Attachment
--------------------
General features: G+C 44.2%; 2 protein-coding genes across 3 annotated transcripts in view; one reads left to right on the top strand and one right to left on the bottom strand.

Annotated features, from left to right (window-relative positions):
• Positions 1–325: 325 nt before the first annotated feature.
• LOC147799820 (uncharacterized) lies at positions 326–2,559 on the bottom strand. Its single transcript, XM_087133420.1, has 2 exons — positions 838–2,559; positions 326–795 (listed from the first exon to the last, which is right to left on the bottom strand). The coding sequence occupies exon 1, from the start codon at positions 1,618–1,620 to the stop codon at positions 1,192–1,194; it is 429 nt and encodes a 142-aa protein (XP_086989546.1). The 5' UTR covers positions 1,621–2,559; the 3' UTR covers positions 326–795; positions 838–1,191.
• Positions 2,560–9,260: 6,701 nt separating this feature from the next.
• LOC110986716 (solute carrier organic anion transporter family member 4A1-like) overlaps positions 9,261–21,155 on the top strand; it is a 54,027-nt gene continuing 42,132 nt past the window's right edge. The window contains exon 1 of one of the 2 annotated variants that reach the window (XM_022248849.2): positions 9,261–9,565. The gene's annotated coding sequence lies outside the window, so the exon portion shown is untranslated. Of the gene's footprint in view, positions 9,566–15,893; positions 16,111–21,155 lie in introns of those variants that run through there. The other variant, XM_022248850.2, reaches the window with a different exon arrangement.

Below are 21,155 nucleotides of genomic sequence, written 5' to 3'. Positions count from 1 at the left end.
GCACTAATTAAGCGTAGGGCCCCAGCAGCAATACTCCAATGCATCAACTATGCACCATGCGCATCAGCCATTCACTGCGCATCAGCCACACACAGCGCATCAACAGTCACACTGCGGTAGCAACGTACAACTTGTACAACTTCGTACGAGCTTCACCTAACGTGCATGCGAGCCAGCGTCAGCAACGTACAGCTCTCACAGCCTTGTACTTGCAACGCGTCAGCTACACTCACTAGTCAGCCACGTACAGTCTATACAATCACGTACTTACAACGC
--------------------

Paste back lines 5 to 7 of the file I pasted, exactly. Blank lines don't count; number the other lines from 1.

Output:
• Positions 2,560–9,260: 6,701 nt separating this feature from the next.
• LOC110986716 (solute carrier organic anion transporter family member 4A1-like) overlaps positions 9,261–21,155 on the top strand; it is a 54,027-nt gene continuing 42,132 nt past the window's right edge. The window contains exon 1 of one of the 2 annotated variants that reach the window (XM_022248849.2): positions 9,261–9,565. The gene's annotated coding sequence lies outside the window, so the exon portion shown is untranslated. Of the gene's footprint in view, positions 9,566–15,893; positions 16,111–21,155 lie in introns of those variants that run through there. The other variant, XM_022248850.2, reaches the window with a different exon arrangement.

Below are 21,155 nucleotides of genomic sequence, written 5' to 3'. Positions count from 1 at the left end.